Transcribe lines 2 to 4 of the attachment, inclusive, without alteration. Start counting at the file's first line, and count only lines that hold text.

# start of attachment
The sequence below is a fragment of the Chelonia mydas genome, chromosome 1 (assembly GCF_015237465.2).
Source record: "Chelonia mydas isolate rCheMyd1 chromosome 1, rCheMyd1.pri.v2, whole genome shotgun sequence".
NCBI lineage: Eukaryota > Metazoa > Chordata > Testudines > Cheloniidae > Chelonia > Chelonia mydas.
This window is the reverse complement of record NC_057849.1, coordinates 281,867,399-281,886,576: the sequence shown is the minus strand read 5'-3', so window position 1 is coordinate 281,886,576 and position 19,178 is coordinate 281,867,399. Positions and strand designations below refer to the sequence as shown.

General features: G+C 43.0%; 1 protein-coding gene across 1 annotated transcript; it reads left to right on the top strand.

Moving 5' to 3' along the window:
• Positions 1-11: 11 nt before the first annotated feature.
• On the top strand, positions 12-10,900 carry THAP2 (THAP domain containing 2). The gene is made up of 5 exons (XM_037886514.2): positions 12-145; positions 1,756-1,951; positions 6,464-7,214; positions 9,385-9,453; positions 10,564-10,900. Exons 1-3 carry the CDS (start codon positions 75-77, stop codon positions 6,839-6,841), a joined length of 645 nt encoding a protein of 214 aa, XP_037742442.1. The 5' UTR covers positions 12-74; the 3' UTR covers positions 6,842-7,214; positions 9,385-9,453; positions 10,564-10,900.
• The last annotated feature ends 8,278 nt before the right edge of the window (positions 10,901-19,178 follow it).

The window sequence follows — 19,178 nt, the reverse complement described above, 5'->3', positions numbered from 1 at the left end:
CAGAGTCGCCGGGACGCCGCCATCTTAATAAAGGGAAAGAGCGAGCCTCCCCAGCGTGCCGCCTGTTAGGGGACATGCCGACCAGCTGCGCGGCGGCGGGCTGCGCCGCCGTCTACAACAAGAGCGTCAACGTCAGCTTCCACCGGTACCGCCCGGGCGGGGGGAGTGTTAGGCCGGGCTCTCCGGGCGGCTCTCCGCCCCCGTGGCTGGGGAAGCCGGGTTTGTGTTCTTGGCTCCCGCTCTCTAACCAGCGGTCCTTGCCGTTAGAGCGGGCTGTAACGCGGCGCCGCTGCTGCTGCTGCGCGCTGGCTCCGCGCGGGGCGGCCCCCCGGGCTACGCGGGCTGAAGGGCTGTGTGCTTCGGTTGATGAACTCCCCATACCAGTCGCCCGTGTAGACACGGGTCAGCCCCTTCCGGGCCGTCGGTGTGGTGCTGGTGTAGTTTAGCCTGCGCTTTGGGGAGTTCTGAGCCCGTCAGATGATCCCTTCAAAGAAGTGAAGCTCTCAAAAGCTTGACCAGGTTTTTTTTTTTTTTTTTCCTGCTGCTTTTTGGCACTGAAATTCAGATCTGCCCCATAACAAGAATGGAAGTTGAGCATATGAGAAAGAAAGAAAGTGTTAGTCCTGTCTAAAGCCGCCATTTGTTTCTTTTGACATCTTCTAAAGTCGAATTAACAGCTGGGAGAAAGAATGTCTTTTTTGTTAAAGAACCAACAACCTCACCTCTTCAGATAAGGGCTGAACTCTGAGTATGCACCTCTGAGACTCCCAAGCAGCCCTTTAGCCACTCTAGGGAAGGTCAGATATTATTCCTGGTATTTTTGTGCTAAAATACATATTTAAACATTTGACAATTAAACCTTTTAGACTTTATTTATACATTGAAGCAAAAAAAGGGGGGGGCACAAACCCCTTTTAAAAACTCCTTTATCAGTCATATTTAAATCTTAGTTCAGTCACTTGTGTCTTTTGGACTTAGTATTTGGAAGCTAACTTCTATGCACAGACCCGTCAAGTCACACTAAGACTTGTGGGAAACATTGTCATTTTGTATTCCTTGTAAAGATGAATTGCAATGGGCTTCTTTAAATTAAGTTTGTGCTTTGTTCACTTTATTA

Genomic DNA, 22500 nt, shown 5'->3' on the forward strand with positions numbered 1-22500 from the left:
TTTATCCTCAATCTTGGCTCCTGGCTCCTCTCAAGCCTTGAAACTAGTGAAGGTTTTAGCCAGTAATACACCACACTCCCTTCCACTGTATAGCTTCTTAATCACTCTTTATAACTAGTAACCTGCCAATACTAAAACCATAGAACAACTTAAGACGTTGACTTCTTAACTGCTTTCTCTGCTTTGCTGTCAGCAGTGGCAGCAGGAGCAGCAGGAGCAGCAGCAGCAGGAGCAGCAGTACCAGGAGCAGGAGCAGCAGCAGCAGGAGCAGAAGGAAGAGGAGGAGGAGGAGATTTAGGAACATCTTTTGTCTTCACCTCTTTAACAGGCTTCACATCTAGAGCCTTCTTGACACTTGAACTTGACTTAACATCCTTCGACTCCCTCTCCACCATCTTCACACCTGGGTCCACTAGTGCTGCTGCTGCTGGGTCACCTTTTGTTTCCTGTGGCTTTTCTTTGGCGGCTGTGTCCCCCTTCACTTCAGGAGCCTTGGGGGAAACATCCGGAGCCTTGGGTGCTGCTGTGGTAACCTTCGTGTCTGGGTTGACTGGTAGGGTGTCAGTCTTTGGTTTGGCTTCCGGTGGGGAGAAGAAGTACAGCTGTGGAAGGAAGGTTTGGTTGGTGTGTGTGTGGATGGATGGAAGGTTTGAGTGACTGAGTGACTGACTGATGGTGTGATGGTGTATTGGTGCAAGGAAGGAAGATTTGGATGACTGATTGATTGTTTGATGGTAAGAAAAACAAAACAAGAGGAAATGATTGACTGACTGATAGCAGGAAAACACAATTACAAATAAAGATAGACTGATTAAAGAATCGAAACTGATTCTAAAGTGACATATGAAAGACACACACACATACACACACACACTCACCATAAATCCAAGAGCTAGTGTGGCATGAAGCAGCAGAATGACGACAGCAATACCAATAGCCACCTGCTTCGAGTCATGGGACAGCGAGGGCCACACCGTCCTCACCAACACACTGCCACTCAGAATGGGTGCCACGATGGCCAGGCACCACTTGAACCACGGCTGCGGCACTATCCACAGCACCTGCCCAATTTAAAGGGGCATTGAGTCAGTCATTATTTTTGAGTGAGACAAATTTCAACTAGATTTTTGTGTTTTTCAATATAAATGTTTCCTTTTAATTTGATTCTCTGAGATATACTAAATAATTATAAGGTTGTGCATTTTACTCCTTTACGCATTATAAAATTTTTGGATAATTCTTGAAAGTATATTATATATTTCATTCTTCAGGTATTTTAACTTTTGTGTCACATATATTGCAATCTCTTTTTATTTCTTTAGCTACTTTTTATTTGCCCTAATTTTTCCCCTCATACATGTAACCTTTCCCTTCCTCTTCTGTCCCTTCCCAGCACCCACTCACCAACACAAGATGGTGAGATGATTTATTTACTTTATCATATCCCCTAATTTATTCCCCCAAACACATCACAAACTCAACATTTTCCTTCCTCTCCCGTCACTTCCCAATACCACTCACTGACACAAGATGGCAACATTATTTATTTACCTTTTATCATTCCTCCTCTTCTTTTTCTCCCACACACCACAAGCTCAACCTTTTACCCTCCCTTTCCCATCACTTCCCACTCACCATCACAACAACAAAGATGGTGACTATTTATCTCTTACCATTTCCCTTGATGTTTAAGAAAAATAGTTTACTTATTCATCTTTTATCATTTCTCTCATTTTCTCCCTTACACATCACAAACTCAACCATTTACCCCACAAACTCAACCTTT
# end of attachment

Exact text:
Source record: "Chelonia mydas isolate rCheMyd1 chromosome 1, rCheMyd1.pri.v2, whole genome shotgun sequence".
NCBI lineage: Eukaryota > Metazoa > Chordata > Testudines > Cheloniidae > Chelonia > Chelonia mydas.
This window is the reverse complement of record NC_057849.1, coordinates 281,867,399-281,886,576: the sequence shown is the minus strand read 5'-3', so window position 1 is coordinate 281,886,576 and position 19,178 is coordinate 281,867,399. Positions and strand designations below refer to the sequence as shown.